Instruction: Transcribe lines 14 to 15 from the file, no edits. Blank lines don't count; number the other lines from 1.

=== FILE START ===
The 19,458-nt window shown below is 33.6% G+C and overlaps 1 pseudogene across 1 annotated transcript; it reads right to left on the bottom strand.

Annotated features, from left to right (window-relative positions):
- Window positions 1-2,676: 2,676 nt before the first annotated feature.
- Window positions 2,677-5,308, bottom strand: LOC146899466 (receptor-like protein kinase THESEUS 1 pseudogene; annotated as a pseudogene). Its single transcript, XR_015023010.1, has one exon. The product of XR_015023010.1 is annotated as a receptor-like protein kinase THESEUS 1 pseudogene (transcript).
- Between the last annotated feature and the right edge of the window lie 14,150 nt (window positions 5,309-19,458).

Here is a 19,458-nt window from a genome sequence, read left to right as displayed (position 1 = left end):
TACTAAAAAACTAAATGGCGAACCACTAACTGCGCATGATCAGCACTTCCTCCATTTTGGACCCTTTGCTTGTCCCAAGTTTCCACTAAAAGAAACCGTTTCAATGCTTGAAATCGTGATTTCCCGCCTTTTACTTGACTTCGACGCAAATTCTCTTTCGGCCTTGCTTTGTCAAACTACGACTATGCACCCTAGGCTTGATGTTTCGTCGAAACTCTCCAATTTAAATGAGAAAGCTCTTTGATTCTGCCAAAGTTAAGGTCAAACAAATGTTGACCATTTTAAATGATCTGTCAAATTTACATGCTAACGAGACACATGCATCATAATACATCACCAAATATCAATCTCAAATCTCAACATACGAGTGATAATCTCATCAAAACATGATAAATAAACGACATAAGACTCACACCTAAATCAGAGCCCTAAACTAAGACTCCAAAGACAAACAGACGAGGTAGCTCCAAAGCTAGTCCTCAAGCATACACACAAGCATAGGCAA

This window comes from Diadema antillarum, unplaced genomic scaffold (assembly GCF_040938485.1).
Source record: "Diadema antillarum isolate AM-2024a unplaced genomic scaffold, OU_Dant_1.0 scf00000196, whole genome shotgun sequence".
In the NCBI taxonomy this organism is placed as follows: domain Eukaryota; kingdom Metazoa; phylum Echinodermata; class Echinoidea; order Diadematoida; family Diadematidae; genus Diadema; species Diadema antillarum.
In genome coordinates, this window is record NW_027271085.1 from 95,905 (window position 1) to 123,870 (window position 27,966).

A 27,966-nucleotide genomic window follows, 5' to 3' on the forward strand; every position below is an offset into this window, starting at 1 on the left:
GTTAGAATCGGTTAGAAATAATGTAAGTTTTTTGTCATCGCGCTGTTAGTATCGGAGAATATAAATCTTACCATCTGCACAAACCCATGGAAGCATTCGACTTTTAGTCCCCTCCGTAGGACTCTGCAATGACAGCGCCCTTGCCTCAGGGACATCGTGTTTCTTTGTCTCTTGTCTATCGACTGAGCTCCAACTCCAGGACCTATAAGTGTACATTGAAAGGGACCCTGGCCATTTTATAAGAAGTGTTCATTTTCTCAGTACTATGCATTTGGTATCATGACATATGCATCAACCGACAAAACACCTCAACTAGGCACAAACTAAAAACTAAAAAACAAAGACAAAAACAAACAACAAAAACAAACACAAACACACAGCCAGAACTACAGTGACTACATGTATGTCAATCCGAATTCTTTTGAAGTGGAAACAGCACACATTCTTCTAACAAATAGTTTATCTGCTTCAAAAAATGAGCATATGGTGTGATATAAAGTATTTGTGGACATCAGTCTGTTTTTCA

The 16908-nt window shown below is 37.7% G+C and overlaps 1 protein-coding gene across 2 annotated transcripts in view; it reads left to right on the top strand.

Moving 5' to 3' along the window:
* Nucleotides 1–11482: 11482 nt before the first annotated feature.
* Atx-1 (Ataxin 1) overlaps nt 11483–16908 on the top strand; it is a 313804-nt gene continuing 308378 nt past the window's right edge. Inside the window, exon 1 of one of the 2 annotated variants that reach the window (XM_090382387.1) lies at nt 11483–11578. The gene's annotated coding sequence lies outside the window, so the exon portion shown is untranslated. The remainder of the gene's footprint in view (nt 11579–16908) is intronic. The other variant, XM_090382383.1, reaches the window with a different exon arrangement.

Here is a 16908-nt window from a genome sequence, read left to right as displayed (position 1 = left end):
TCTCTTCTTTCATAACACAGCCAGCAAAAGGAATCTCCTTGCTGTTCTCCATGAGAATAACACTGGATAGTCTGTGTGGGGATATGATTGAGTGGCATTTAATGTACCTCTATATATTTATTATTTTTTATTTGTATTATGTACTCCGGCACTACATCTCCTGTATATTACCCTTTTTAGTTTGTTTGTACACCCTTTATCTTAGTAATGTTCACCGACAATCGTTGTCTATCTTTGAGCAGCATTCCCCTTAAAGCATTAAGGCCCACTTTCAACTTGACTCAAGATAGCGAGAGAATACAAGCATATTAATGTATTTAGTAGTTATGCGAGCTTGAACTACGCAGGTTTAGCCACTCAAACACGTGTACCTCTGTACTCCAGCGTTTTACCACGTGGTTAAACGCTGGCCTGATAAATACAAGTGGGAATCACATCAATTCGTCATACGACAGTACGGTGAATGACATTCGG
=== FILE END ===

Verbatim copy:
The 16908-nt window shown below is 37.7% G+C and overlaps 1 protein-coding gene across 2 annotated transcripts in view; it reads left to right on the top strand.

Moving 5' to 3' along the window: